SELF- AND GROUP-AFFIRMATION AS A MEANS OF ATTENUATING POLITICAL POLARIZATION
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Zainab Aurora Mohammed, David R. Pillow
affect polarization, self-affirmation, self-categorization, social identity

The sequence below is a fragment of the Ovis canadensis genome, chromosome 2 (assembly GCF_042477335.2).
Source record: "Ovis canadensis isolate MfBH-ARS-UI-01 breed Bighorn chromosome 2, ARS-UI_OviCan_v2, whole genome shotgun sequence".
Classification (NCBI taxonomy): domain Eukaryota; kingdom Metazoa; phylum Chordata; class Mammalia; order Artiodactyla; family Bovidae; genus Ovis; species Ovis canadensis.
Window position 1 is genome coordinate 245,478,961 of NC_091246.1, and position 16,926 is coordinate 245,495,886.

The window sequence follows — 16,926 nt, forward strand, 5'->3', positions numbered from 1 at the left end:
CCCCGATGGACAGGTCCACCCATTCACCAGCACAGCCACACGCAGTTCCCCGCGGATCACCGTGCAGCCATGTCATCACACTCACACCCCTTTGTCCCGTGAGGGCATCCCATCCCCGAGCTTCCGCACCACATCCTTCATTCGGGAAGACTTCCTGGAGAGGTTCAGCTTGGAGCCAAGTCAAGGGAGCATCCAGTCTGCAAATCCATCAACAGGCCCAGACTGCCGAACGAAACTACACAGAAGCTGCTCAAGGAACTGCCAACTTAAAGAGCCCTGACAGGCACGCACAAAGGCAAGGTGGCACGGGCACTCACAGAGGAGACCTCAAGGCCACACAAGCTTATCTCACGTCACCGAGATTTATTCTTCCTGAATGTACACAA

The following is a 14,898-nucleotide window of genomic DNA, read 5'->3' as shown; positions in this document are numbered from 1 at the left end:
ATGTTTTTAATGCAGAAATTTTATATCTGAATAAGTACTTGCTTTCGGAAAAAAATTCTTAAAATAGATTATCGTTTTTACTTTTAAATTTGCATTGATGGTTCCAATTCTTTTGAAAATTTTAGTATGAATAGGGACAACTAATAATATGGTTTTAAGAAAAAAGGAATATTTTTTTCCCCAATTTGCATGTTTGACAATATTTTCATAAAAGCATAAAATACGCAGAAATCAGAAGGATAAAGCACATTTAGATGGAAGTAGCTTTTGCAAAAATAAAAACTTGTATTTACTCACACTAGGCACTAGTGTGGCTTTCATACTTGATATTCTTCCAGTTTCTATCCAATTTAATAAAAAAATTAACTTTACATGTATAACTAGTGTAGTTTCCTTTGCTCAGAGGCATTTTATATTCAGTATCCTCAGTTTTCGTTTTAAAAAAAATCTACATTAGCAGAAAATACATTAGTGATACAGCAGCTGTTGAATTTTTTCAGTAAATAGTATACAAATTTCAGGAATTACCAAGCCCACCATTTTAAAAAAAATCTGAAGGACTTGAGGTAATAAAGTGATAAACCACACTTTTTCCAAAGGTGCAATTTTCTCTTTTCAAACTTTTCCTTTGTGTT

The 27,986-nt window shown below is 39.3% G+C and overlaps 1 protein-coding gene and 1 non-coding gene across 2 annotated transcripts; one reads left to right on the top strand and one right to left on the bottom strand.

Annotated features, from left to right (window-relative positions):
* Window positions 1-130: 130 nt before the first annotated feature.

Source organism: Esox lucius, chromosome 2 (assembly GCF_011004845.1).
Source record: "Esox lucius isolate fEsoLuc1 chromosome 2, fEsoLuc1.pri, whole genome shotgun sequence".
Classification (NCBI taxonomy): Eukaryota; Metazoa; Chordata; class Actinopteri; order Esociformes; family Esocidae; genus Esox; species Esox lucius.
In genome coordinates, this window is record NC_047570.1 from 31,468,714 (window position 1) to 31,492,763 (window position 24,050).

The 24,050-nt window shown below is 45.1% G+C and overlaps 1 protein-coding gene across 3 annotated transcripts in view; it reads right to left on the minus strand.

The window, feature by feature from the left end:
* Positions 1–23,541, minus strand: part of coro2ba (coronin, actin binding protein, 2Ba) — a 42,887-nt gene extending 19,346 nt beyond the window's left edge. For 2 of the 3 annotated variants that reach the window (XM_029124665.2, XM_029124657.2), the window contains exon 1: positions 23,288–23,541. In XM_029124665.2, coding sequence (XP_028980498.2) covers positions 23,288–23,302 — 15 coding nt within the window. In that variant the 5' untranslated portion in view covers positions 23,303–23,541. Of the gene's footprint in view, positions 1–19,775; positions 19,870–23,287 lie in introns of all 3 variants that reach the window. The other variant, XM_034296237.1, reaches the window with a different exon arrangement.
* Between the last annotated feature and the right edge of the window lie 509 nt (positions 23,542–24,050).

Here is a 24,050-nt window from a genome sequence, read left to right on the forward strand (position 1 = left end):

One of the greatest challenges facing American politics is fear-based threats towards everyday Americans’ personal lives. As Americans, threats to our identities such as religion, gender, and nationalism, can prompt protective behaviors that warrant adverse feelings towards any out-group that makes us feel uncertain about our self and social identity. Tajfel’s social identity theory stipulates that belonging to a group gives us a sense of pride and enhances our self-esteem. Therefore, by enhancing the status of the group we too enhance our own self-image. Similarly, when a social identity is under threat, it is seen not only as a threat to the group but also to one’s self-concept. An individual’s reminder of their political party prompts a social comparison between the two parties, thus increasing bias and polarization of the out-group. This in- and out-group conflict is the premise of this paper. The following research discusses the concepts of self-categorization and its effects on in- and out-group biases. A 2 x3 factorial analysis was conducted to observe the effects of openness of democrats (in-group x out-group) to opposing views using a values affirmation intervention (control x self-affirmation x group affirmation). Preliminary results suggest that when democrats recategorized themselves as Americans, they were more open to out-group views.